3 AIM Shares With Good Corporate Governance: Part 2

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This is the second of a two-part transcript in which Fool.co.uk's David Kuo chats with ShareSoc director David Stredder -- who is well-known to the Motley Fool community as Carmensfella -- about the rise in shareholder power. They look at how private investors can influence the way companies behave following the successful shareholder revolts at ,, and  David explains how easy it is for private individuals to get their voices heard. He also reveals three AIM-traded companies with exemplary corporate governance.

You can read the first part of this transcript here. You can listen to or download the full podcast here.

EDITOR'S NOTE: What follows is a lightly edited transcript of David Kuo's conversation with ShareSoc director David Stredder.


David Kuo: So let's have a look at some of the things that the government is trying to do. So if we have a look at Vince Cable's plan to make directors' pay more transparent, he is talking about one single figure with regards to how much a director takes away as remuneration, rather than this complicated equation that you have, how much his salary is, how much his deferred pensions are, how much is deferred bonuses are going to be -- do you think this is a good idea, from the Business Secretary?

David Stredder: I think it's a good idea; I'd love to see what the overall figures end up being, because I don't know how they're going to come up...

David K: You were going to say "garbage," weren't you?

David S: Well, I just find it embarrassing when ... I went to the AGM of Barclays, and asked a question there. Now, the Barclays' remuneration report was just so long and detailed, and even before I attended the AGM, four serious newspapers -- not the gutter press or tabloids, as many seem to want to say -- the actual decent financial press, all quoted amounts that Bob Diamond was earning, and other directors -- they were all quoting different amounts. Nobody having reviewed it seemed to know exactly what somebody was going to earn anyway. So if they can't understand it, having spent hours, and no doubt had the lawyers looking over it to make sure they weren't quoting something terrible, if they can't understand it, what hope has the man on the street and the shareholder got? It's just impossible.

David K: So do you think Vince Cable will be able to address this problem? Because I have a figure of somewhere between 5 and 20 million pounds, that's what I saw with regards to Bob Diamond's remuneration. Five was bad enough!

David S: I mean, ShareSoc, to be honest, really would like to see all pay in very similar terms, and we'd like to see bonuses that are never more than 50% of someone's annual salary anyway. Why should somebody have the chance to earn a bonus that's 20 times their salary? It's just wrong. I hate to say it, but the oil companies, for example, the resource companies that we've been going against, where people are given multi-multi-million pound options, that are just almost on the flip of a coin whether they hit the oil in the right place on the right day, it's just wrong. Why should there be that situation, when shareholders have to put in the money in the first place to give them the chance to find it? And the shareholders, if they don't find it, get nothing. In fact, they lose all their money, but the directors have still been paid handsome amounts all the way through, even before they find it or don't find it. It just seems wrong.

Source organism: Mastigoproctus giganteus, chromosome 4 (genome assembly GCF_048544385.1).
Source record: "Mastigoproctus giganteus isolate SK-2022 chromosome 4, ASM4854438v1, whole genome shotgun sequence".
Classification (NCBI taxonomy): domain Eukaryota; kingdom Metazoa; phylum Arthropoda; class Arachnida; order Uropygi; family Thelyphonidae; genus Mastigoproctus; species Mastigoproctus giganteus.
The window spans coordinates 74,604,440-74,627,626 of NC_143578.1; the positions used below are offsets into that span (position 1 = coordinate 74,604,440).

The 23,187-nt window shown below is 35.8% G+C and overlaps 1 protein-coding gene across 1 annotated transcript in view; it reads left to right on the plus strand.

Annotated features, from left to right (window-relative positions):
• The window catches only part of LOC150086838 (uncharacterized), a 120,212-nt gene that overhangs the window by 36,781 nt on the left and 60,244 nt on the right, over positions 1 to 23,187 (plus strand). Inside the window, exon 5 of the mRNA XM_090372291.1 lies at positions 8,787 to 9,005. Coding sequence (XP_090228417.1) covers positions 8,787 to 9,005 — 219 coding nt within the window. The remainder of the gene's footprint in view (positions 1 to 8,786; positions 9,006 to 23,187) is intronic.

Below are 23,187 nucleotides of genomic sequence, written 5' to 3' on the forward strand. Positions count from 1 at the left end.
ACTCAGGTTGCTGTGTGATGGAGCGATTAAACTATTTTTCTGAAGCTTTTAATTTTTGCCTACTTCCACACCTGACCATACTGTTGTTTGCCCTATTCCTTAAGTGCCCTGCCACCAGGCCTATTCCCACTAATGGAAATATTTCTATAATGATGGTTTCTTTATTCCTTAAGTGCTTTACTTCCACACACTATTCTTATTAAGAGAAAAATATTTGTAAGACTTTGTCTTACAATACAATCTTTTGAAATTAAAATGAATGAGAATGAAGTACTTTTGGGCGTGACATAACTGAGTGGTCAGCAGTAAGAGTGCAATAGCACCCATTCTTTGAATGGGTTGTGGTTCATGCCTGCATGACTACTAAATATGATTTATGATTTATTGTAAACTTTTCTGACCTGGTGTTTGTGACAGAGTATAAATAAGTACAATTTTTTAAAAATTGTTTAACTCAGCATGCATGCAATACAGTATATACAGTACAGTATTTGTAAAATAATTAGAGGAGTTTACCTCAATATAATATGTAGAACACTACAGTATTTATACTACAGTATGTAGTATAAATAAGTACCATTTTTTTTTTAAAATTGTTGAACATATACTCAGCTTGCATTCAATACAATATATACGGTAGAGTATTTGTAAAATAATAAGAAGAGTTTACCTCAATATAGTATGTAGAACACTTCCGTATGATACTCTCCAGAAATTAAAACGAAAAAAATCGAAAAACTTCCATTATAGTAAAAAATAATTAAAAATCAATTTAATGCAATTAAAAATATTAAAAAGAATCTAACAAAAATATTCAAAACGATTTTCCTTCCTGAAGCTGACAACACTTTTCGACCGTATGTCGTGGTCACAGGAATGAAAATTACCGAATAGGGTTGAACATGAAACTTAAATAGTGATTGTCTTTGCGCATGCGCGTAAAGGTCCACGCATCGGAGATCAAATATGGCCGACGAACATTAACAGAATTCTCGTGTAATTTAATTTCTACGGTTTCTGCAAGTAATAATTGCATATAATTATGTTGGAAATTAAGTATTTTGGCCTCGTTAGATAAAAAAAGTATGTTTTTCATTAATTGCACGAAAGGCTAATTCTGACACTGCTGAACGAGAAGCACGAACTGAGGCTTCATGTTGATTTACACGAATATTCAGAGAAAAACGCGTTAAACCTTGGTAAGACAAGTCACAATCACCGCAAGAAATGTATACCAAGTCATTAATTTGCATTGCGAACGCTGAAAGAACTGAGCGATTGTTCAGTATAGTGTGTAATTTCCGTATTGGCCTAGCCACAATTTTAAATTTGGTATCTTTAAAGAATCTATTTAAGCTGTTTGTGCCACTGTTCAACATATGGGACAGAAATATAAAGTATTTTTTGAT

David K: Now, listeners who are listening to this podcast may say, yes -- I want to get involved in this, I want to have some say in influencing these companies, but many of them buy their shares through nominee accounts, which therefore means that they don't even know when the AGM is, if there is one, and they don't get to vote on anything, so how can they do something about this?

David S: We do have a very poor system -- I'm fairly outspoken on this.

David K: It's cheap, though.

David S: It's cheap, though -- you're right, and you get what you ask for, I guess, which is poor in itself, but it's true.

David K: Cheap rubbish.

David S: Yeah. I mean, I'm a small-company investor in the main, but I mean, I looked at the system for everybody, in the larger companies and smaller companies. Over the years, people seem to have wanted a cheaper and cheaper way of buying their shares. I'll be honest, I'm a bit of a dinosaur -- I don't even have an online account, so I'll probably get bombarded by emails tomorrow saying, here's a new online account for you. I mean, I buy my shares --

David K: Shall I give out your email address?

David S: No, don't do that! I buy my shares, I pay a reasonable amount for somebody to go into the market and negotiate a price for me, and that's the way I do it, and I get everything that I possibly can to make sure I can follow my investment from that point. But it seems to me now that the vast majority either have an online account, and they just want a quick trade, and they'll pay 7.50 pounds or whatever for going into the market, and exiting the market. They don't seem to see their holding in the same way that I do, in that, as you say, it's in a nominee account. They won't get all the paperwork that I get. They probably don't know when the AGM is; they certainly don't attend the AGM, because when I go to the AGMs, there's probably only three of us there.

David K: What kind of companies are you involved in?